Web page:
Project: The Molecular Mechanism of the Self-incompatibility in Flowering Plants
Host Institution: Institute of Genetics and Developmental Biology, CAS
Main Researchers: XUE Yongbiao, ZHANG Yansheng, LAI Zhao, QIAO Hong and ZHOU Junli
Self-incompatibility is an important intraspecific reproductive barrier widely found in flowering plants. It is estimated that nearly half of the flowering plants have developed some kind of self-incompatibility. In many species, these mechanisms are controlled by a highly polymorphic locus called the S-locus, which encodes components controlling the pistil and pollen expression of self-incompatibility. One of the most widely distributed type of self-incompatibility is found in the Solanaceae, Scrophulariaceae and Rosaceae families.
Although previous studies have proved that S-RNase is the female determinant for the pistil component of self-incompatibility of flowering plants, the male determinant, which determines the pollen component of self-incompatibility remained elusive for a long time. Prof. XUE Yongbiao and his coworkers revealed the molecular mechanism controlling the male determinant in Antirrhinum, a species from Scrophulariaceae family, attracting attention from colleagues over the world.
It is generally accepted that S-RNase acts to degrade RNA of self-pollen tubes, therefore stopping the process of self-pollination. Earlier research suggested that the pollen-S component encodes an S-RNase inhibitor in non-self pollen tubes to block S-RNase from functioning, hence promoting the non-self pollination process. For the first time ever, the team succeeded in cloning a pollen-S gene, the SLF (S-Locus F-box)-S2 from Antirrhinum, and advanced to demonstrate its direct interactions with the S-RNase as well as ASK1- and Cullin1-like proteins of the SCF (Skp1/Cullin or CDC53/F-box) complex. Their follow-up studies revealed that the S-RNase could only be ubiquitinated and degraded in a compatible pollination. Integrating the above discoveries, the team proposed an S-RNase degradation model of self-incompatible pollination.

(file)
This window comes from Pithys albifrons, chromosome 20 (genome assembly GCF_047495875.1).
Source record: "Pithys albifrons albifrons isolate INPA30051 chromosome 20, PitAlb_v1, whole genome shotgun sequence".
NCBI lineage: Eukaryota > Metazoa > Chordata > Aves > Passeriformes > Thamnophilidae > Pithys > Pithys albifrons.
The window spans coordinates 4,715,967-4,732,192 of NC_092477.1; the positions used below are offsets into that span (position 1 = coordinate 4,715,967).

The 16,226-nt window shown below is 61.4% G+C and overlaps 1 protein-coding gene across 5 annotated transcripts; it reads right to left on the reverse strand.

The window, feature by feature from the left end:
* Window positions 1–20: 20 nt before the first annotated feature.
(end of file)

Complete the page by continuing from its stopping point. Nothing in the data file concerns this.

This discovery proves to have solved an important problem in botany, marking an extraordinary breakthrough in the field of plant sexual reproduction. This achievement also has a strong potential in applied research for breeding of hybrids and generating compatible varieties.
Pictures and captions:
Fig.1: The structure of an Antirrhinum flower. An: anther; F: Flower; Pe: petal; Ov: ovule; St: style.
Fig.2: The genetic control of the pollen-pistil interactions. A self-incompatible pollination, which yields no seeds, occurs when the genotype carried by the pollen (yellow) is the same as the one from the pistil (blue); on the contrary, a compatible pollination proceeds to bear seeds when the reverse happens.
A.< font face="Arial" size="2"> Incompatible pollination: Pollen of S1 and S2 hapolotypes from an S1S2 plant can germinate on S1S2 pistil, but the growth of their pollen tubes is inhibited, resulting in the rejection of “self” pollens.
B.< font face="Arial" size="2"> Half-compatible pollination: Only the pollens of S3 haplotype from an S1S3 plant can germinate and grow towards the ovule, and this leads to fertilization and subsequent seed setting.
C.< font face="Arial" size="2"> Compatible pollination: Both the pollen of S3 and S4 hapolotypes from an S3S4 plant can germinate and reach the ovule, fertilizing it to produce seeds.
Fig.3: The S-RNase degradation model. In a compatible pollination process (a), an SLF protein forms an active SCF complex, which unibiquitinates and degrades S-RNase; while in an incompatible pollination (b), an SLF protein fails to form a functional SCF complex to inactivate S-RNase, resulting in its degrading RNA and inhibiting the growth of pollen tubes.